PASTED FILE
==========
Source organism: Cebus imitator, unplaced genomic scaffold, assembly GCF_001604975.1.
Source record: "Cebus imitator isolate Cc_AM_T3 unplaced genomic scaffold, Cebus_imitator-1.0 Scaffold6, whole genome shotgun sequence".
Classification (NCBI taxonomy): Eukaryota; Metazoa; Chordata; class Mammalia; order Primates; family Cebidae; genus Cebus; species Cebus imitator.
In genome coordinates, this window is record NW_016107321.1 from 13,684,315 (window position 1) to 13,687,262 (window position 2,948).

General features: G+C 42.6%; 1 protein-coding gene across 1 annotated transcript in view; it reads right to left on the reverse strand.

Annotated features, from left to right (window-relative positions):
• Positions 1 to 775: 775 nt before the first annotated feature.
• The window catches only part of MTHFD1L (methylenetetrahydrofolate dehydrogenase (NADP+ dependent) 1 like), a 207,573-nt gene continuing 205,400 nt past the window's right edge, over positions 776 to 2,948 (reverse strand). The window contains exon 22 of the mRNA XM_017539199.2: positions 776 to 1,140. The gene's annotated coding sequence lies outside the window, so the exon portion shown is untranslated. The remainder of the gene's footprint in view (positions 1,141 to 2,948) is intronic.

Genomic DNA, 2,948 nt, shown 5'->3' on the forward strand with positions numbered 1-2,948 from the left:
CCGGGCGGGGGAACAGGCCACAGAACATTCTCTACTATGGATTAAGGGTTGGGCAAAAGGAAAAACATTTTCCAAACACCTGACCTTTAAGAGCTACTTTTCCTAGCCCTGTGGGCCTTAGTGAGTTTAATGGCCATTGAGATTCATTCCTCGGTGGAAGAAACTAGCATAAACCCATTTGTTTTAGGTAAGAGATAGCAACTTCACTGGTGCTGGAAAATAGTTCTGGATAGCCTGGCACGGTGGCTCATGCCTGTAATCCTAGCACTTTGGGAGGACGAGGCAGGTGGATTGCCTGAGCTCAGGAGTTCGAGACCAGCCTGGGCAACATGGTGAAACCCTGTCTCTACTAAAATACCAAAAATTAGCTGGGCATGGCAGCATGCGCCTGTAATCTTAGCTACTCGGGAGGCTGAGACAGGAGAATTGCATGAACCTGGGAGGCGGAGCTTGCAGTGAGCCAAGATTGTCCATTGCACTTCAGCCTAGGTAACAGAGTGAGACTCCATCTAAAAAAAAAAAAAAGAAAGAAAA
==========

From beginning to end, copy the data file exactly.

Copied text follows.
Source organism: Cebus imitator, unplaced genomic scaffold, assembly GCF_001604975.1.
Source record: "Cebus imitator isolate Cc_AM_T3 unplaced genomic scaffold, Cebus_imitator-1.0 Scaffold6, whole genome shotgun sequence".
Classification (NCBI taxonomy): Eukaryota; Metazoa; Chordata; class Mammalia; order Primates; family Cebidae; genus Cebus; species Cebus imitator.
In genome coordinates, this window is record NW_016107321.1 from 13,684,315 (window position 1) to 13,687,262 (window position 2,948).

General features: G+C 42.6%; 1 protein-coding gene across 1 annotated transcript in view; it reads right to left on the reverse strand.

Annotated features, from left to right (window-relative positions):
• Positions 1 to 775: 775 nt before the first annotated feature.
• The window catches only part of MTHFD1L (methylenetetrahydrofolate dehydrogenase (NADP+ dependent) 1 like), a 207,573-nt gene continuing 205,400 nt past the window's right edge, over positions 776 to 2,948 (reverse strand). The window contains exon 22 of the mRNA XM_017539199.2: positions 776 to 1,140. The gene's annotated coding sequence lies outside the window, so the exon portion shown is untranslated. The remainder of the gene's footprint in view (positions 1,141 to 2,948) is intronic.

Genomic DNA, 2,948 nt, shown 5'->3' on the forward strand with positions numbered 1-2,948 from the left:
CCGGGCGGGGGAACAGGCCACAGAACATTCTCTACTATGGATTAAGGGTTGGGCAAAAGGAAAAACATTTTCCAAACACCTGACCTTTAAGAGCTACTTTTCCTAGCCCTGTGGGCCTTAGTGAGTTTAATGGCCATTGAGATTCATTCCTCGGTGGAAGAAACTAGCATAAACCCATTTGTTTTAGGTAAGAGATAGCAACTTCACTGGTGCTGGAAAATAGTTCTGGATAGCCTGGCACGGTGGCTCATGCCTGTAATCCTAGCACTTTGGGAGGACGAGGCAGGTGGATTGCCTGAGCTCAGGAGTTCGAGACCAGCCTGGGCAACATGGTGAAACCCTGTCTCTACTAAAATACCAAAAATTAGCTGGGCATGGCAGCATGCGCCTGTAATCTTAGCTACTCGGGAGGCTGAGACAGGAGAATTGCATGAACCTGGGAGGCGGAGCTTGCAGTGAGCCAAGATTGTCCATTGCACTTCAGCCTAGGTAACAGAGTGAGACTCCATCTAAAAAAAAAAAAAAGAAAGAAAA